04 April 2012

Hold the Camera Still

There is a growing trend in television and movie making.  Excessive camera movements.  This new way of framing a shot has made many shows and films physically unwatchable for me.  Known in some circles as "documentary style", the frame is never still.  It is constantly zooming in and out, panning left and right, tilting up and down, trucking left and right, dollying in and out, and constantly adjusting focus.

Sometimes, this is the result of the camera operator not holding the camera still, or the effect is achieved in the editing stage.  It could be a combination of both crappy techniques of movie making. Seriously, why would you want to shoot or manipulate your footage in a way that is distracting to the view and story you are telling? I find myself looking at the background and seeing how it relates to the frame.  Kinda like watching the horizon against a side rail of a cruise ship during rough waters. 

One of the more annoying moves is the 'swooping' of the camera to follow the action or dialogue.  Imagine a camera strapped to a tennis empire as he follows the ball, that is what it is like.  The Office is a prime example of this technique.  While I am sure that it is a great show, the camera movements are horrendous.  It feels like I am reading a book while riding a bike...on an unpaved road...downhill...in the dark...under water.

My theory is this dates back to The Blair Witch Project.  Though I have not seen it, I have been told the the 'filming' is done by the characters using handheld video cameras.  Oh, there is a term for that now..."found footage".  That was just the beginning.  What really gave this style 'legitimacy' was amateur videos, more specifically YouTube.  The introduction and strength of YouTube, has made the amateur videographer virtual stars overnight while their video go viral.

Slight tangent.  If it was truly 'found footage', there would be no cuts, repositioning, or over the shoulder shots when people are talking.  Go ahead, watch Paranormal Activity.   About a third into the movie, the couple talk to this expert about the activity...essentially an interview, like a talk show.  You will notice a few cuts and repositioning of the camera.  This should not happen in a found footage film, especially one that was suppose to be shot with one camera.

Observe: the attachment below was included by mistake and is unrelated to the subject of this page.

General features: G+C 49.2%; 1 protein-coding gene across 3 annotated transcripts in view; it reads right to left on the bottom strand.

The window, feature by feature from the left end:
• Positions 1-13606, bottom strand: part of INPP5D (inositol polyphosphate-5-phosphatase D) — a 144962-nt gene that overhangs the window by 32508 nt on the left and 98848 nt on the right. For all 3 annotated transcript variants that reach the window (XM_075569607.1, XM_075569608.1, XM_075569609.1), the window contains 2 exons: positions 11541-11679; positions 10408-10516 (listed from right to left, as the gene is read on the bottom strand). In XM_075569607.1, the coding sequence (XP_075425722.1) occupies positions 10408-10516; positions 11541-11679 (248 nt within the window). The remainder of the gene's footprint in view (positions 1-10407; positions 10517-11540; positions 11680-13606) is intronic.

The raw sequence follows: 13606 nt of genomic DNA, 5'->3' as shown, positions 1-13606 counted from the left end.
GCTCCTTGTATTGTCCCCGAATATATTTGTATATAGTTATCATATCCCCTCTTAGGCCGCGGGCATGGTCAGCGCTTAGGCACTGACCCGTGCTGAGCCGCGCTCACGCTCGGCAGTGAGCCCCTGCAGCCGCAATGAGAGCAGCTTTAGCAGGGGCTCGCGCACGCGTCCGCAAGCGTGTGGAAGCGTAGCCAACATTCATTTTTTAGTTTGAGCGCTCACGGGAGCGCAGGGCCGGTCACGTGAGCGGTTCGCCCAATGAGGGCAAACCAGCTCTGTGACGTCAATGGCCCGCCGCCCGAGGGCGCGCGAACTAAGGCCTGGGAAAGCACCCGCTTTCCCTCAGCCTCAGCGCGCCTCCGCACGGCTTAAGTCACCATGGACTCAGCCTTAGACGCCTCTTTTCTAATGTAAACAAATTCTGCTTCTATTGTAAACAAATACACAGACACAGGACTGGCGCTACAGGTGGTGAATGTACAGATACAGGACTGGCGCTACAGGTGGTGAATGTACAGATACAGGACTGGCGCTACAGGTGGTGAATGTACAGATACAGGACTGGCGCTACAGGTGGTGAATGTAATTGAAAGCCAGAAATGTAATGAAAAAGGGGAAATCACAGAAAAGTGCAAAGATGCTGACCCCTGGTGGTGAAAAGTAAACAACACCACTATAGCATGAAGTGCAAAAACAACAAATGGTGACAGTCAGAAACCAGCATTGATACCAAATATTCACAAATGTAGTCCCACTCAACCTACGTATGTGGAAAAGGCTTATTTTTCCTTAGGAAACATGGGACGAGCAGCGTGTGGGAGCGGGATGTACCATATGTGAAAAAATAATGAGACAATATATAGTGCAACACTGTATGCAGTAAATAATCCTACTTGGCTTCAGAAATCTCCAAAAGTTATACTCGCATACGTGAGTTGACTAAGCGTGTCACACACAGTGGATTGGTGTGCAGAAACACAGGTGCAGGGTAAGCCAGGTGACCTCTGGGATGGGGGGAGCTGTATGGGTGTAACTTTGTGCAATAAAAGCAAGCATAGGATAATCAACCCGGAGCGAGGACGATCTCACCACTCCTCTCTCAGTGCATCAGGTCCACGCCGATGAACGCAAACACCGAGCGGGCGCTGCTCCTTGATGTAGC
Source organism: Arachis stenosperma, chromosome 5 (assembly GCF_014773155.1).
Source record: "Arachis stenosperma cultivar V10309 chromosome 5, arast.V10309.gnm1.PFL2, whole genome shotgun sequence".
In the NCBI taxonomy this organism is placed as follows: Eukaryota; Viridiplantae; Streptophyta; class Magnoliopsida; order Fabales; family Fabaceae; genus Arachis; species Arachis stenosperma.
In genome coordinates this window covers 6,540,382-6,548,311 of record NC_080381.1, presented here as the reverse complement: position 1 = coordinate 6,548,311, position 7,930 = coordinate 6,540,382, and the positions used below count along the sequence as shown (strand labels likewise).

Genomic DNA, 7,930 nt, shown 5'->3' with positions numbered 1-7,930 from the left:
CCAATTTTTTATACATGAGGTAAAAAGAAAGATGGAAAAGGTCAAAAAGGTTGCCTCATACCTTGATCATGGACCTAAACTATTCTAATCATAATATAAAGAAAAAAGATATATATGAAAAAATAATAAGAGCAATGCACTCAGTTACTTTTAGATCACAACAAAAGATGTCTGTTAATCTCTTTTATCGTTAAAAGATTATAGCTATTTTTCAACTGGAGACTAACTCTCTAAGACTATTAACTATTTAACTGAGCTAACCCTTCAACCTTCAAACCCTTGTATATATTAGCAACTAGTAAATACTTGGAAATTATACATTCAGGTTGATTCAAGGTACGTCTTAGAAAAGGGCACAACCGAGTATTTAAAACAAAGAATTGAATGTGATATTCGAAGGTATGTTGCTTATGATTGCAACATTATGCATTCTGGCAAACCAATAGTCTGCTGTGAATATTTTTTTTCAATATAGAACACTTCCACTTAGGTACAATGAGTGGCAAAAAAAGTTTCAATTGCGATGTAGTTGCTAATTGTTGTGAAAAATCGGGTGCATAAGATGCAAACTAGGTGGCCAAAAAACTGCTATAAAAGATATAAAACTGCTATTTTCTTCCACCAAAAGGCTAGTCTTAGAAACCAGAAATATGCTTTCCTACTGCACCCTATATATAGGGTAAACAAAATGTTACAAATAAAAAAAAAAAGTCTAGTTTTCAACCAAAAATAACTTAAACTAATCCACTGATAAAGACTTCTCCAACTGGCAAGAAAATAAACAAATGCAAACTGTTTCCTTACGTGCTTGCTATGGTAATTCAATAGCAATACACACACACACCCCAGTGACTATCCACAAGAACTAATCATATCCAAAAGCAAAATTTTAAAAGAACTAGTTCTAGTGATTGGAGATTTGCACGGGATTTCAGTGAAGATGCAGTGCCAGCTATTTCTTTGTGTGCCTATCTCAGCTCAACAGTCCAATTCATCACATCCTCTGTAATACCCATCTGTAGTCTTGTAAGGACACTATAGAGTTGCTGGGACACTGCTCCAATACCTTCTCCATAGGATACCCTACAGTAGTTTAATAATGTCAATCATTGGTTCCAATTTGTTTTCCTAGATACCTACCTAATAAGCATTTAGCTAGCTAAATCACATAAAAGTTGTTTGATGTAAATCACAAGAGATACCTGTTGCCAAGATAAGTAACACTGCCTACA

There is also seems to be a need to zoom in really close when there is action.  You will notice this in fight scenes from recent movies.  What they are trying to do is bring the viewer into the action, part of the fight and struggle.  This works really well in Terminator 2:  Judgement Day.  James Cameron is a genius and knows how to shoot and frame a shot.  Where is does not work is pretty much every fight scene in the past ten years.  You cannot see what is happening, strapping a camera to one of the stuntman's chest is not a good way to film a fight scene.  I want to see the two actors, not what could easily be stuntmen, fight...I want to see faces and know that those two actors are kicking each other's ass.

Heck, why not have shaky subtitles?  Oh, yeah...because it will distract from reading the dialogue.  Therefore, distract from telling the story.

Yes, I have played some first person shooter video games, and I enjoy them.  But, I am controlling the camera.  When I want to walk around the corner and look up and left, I do it.  Ever try watching someone else play a first person shooter?  Pretty hard to watch, eh?  Again, great game...but hard to watch someone else play it. 

Take side scrolling games.  Sometimes more fun to watch someone else play than to play it yourself.  Heck, you can even join in and play two players...because the frame is still and everyone in the room can enjoy the game...like a good movie.  In a first person shooter, the only way to have multi players is to split the screen...unwatchable.

A good director and/or editor can control the viewer's eye with the staging of the talent in the shot, framing of the shot, and cutting of the scenes.  There are times when shaky cam works.  Most of the time, it is just an annoying effect that does not add to the story.

1 comment:

Anonymous said...

I totally agree. There are some amazing documentaries on National Geographic and animal planet which are just unwatchable after 5 minutes 20 different camera angles in as many seconds including out of focus shots brought into focus.
To add to this why when they are interviewing someone do they fill the screen with the persons face so you can see each nasal hair.
Why is the music so loud. Why are the shots so close that you cant see the wood for the trees. The effects, direction, editing and contrived elements are just so bad that they ruin what could otherwise be some excellent programmes.

Why is nobody listening !!!